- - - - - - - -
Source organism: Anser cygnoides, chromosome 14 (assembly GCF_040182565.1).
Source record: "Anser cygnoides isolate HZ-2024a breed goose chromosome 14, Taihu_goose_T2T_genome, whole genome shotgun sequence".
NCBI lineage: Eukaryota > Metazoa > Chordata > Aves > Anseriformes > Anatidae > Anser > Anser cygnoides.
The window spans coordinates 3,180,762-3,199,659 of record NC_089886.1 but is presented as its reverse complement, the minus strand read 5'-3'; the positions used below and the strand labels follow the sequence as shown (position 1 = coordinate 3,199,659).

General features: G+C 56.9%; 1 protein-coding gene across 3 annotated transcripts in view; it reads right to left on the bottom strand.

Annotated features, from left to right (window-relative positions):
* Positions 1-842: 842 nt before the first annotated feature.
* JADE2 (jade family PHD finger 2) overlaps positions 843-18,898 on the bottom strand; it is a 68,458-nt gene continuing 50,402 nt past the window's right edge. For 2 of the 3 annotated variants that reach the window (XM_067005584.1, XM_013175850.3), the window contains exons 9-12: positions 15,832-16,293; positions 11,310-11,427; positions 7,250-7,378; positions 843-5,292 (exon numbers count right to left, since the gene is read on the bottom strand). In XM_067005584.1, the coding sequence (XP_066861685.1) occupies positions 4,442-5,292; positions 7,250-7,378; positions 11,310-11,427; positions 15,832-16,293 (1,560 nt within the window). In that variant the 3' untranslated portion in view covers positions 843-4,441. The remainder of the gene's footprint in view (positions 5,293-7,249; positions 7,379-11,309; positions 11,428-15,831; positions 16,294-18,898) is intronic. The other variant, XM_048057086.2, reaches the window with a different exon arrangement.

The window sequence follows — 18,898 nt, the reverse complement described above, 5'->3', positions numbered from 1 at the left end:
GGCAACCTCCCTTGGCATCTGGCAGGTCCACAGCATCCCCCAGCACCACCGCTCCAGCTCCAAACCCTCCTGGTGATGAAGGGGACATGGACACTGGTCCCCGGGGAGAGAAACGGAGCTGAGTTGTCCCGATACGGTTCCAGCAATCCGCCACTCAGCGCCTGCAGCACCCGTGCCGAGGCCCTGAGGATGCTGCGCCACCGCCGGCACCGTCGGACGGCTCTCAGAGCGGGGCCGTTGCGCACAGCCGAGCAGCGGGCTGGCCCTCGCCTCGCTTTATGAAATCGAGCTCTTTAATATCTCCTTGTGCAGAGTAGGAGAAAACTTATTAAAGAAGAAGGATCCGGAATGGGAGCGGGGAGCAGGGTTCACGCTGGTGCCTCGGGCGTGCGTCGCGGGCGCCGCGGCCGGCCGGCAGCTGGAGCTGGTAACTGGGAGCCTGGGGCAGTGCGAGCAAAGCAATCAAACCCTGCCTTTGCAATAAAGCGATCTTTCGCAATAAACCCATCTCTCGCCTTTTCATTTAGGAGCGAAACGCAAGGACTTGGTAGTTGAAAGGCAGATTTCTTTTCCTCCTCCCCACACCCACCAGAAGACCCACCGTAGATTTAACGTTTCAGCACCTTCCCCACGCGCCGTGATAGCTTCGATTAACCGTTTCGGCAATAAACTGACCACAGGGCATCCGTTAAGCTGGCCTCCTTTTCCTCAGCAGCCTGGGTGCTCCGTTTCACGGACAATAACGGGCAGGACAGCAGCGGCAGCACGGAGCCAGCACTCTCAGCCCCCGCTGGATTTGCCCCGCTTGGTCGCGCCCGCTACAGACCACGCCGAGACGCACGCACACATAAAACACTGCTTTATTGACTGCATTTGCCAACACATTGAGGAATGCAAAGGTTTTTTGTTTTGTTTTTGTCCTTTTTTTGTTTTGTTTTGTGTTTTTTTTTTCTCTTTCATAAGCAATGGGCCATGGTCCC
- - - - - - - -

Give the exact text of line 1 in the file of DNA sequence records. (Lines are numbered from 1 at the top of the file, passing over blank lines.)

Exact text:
Source organism: Anser cygnoides, chromosome 14 (assembly GCF_040182565.1).